Monday, June 02, 2008

Punts and poles

click photo to enlarge
The other day I stood on a bridge in Cambridge watching tourists and students wielding their poles to propel their punts along the River Cam, past the colleges that line its banks. The action of standing precariously on the end of a boat and repeatedly dipping and pushing struck me as an odd method of propulsion. I remarked as much to my companions, and one suggested that it perhaps arose from the desire of the well-to-do to enjoy the water without working up a sweat. That struck me as an interesting thought, but not very likely. I suggested that it was probably a method devised by working people, seized upon by the inhabitants of Cambridge and its colleges. And, because I didn't know the answer, I determined to find out.

It seems that using a pole to propel a flat-bottomed punt arose during medieval times in the marshes, pools and waterways of the Fenlands that formed an arc around The Wash to the north of Cambridge. These shallow waters were subject to seasonally fluctuating water levels, and keeled boats and oars were less suitable for the fishing, wildfowling and reed cutting that sustained many "breedlings" (the name given to Fen dwellers). The punt was introduced to Cambridge in the Edwardian era as a pleasure craft for the moneyed middle and upper classes. Furthermore, far from being precarious, this way of moving the punt is relatively safe due to the stability conferred by that flat-bottom. So, another lesson learned!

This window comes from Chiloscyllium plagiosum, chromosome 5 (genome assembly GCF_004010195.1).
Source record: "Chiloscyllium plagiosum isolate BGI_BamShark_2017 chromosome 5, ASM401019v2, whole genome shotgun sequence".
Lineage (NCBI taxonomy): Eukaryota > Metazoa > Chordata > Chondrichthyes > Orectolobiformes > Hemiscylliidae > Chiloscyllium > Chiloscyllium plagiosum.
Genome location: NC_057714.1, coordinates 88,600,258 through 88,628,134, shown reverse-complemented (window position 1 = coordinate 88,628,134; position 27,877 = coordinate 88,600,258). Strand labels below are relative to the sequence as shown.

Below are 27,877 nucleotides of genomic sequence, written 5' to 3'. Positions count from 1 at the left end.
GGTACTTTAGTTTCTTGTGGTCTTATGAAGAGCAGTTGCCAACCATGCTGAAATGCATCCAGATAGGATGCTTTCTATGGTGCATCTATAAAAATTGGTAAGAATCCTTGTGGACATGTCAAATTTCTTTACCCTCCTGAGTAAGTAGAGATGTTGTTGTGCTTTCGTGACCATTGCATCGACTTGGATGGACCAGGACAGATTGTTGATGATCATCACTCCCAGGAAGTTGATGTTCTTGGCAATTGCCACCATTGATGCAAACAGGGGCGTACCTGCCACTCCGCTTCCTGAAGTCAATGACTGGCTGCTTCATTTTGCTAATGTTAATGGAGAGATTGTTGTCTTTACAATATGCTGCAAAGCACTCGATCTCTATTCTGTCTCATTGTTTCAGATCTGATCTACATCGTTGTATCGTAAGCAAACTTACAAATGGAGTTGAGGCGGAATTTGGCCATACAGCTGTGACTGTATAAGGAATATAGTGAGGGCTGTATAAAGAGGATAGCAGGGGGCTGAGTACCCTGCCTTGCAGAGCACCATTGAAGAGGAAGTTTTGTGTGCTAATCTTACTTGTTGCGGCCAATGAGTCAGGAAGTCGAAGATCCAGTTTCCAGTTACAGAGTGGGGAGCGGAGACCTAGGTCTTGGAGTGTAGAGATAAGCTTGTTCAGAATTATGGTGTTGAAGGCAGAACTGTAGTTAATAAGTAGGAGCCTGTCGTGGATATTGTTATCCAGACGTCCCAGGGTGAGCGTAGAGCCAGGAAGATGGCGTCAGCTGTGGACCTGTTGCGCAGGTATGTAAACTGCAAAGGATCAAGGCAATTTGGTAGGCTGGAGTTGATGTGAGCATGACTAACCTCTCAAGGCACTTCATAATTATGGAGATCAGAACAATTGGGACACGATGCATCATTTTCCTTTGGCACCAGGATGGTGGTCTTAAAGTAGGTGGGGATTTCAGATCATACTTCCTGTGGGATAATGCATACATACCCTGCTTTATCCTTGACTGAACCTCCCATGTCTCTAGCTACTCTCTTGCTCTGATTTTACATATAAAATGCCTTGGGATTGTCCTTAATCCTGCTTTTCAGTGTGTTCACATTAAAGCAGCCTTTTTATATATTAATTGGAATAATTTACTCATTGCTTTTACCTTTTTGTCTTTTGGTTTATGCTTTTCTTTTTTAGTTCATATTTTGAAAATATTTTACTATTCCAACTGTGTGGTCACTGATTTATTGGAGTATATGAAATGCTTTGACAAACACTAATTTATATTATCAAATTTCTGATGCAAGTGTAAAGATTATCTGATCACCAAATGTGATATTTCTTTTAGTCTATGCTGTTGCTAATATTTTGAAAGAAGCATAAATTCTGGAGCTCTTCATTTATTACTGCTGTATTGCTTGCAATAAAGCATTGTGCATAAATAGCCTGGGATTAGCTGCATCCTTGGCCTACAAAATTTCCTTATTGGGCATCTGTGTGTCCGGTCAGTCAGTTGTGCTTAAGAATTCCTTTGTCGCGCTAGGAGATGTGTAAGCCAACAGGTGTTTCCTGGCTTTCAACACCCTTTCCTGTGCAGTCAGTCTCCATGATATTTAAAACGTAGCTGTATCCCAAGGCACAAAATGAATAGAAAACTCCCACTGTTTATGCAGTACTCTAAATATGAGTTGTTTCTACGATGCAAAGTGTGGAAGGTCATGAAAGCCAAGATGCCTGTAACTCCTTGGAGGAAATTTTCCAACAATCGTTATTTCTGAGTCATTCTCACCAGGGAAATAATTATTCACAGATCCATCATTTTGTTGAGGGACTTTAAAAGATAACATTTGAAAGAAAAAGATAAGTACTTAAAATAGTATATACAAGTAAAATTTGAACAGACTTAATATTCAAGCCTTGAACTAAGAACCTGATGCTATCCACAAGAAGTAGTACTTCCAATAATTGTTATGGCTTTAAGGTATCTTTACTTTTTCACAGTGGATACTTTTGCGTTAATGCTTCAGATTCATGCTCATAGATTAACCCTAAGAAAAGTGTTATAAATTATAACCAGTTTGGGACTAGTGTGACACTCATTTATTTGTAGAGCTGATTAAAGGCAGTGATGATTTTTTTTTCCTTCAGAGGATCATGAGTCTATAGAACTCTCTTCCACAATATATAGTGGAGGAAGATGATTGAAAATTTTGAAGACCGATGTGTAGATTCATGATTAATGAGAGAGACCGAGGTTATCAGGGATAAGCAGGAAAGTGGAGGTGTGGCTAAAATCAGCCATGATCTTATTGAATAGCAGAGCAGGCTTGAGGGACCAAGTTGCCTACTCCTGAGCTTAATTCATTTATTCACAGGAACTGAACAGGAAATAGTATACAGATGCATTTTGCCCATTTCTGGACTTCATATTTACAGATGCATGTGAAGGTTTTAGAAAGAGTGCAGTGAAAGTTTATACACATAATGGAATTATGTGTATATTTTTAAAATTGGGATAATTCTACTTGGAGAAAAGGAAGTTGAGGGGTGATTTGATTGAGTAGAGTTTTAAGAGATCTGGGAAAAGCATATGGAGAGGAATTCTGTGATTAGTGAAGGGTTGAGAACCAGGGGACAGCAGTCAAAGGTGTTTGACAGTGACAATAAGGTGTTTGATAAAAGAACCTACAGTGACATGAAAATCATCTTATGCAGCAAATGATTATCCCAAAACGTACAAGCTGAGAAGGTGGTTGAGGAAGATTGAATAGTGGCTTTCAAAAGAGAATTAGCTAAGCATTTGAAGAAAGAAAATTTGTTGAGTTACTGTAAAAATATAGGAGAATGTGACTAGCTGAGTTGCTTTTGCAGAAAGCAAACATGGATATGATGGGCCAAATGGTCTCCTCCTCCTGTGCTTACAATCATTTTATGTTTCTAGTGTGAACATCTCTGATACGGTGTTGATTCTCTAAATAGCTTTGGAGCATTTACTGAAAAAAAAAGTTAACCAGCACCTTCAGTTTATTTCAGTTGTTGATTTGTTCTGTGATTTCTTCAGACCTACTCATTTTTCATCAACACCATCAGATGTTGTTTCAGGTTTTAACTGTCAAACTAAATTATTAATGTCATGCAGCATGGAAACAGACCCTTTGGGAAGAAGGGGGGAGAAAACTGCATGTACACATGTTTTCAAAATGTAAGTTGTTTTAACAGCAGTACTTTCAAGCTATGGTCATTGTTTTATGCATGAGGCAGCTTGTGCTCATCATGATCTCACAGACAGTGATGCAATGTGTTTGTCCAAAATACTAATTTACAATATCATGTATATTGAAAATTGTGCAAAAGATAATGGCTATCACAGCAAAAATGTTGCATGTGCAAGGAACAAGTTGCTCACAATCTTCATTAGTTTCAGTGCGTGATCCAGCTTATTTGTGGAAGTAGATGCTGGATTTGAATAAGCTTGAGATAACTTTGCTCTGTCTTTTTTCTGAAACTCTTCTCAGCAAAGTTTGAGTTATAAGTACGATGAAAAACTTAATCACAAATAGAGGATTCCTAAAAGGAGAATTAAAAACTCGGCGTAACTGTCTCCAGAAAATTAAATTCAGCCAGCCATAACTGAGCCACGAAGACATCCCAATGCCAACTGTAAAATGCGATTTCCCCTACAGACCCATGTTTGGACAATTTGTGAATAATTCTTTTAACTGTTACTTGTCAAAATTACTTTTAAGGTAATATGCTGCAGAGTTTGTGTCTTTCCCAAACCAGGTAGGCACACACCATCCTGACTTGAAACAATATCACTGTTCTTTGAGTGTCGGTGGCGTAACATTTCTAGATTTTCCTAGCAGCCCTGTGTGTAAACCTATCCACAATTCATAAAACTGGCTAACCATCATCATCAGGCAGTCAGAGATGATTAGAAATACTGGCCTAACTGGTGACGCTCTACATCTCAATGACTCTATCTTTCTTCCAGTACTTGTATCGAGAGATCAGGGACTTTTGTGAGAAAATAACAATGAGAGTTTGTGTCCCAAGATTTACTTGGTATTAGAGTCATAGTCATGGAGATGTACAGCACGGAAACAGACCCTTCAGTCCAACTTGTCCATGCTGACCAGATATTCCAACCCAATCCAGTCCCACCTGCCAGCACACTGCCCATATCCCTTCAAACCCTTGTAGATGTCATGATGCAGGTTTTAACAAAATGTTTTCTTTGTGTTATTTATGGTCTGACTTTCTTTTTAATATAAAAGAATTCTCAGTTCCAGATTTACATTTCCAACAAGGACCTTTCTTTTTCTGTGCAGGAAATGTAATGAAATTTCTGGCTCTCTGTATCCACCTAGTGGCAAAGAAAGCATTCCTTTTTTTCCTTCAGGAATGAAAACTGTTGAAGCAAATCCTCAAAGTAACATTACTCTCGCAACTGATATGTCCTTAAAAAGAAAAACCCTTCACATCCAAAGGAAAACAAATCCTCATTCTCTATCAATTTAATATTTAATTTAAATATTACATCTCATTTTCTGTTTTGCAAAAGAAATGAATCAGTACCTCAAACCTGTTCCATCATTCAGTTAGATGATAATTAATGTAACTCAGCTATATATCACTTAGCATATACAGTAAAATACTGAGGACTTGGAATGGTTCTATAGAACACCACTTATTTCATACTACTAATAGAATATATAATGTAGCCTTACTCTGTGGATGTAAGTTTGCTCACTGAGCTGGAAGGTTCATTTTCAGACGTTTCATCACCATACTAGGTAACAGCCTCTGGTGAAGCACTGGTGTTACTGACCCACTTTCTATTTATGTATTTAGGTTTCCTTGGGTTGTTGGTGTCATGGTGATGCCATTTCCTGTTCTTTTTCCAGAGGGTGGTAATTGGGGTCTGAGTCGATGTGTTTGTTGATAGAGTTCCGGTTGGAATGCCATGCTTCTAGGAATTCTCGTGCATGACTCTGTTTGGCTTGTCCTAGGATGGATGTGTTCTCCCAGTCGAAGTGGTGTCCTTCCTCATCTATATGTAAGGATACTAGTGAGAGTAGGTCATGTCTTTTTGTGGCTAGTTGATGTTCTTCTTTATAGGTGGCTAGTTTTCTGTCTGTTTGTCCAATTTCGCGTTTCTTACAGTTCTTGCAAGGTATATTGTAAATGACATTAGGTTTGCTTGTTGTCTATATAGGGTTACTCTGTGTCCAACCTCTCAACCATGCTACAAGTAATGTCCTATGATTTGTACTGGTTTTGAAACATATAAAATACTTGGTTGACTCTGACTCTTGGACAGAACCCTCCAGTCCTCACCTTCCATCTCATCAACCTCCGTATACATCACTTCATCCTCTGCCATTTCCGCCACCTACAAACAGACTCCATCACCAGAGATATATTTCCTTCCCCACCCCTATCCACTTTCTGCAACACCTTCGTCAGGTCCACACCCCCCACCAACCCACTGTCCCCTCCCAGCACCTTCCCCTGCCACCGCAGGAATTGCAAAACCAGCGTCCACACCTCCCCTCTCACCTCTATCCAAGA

The day was overcast with low cloud when I took my photograph, giving good colour saturation. Probably not the jolliest boating weather, but it wasn't deterring the visitors. However, the water looked cold and it didn't appeal to me!

photograph & text (c) T. Boughen

Camera: Olympus E510
Mode: Aperture Priority
Focal Length: 71mm (142mm/35mm equiv.)
F No: f8
Shutter Speed: 1/200
ISO: 200
Exposure Compensation: -0.37 EV
Image Stabilisation: On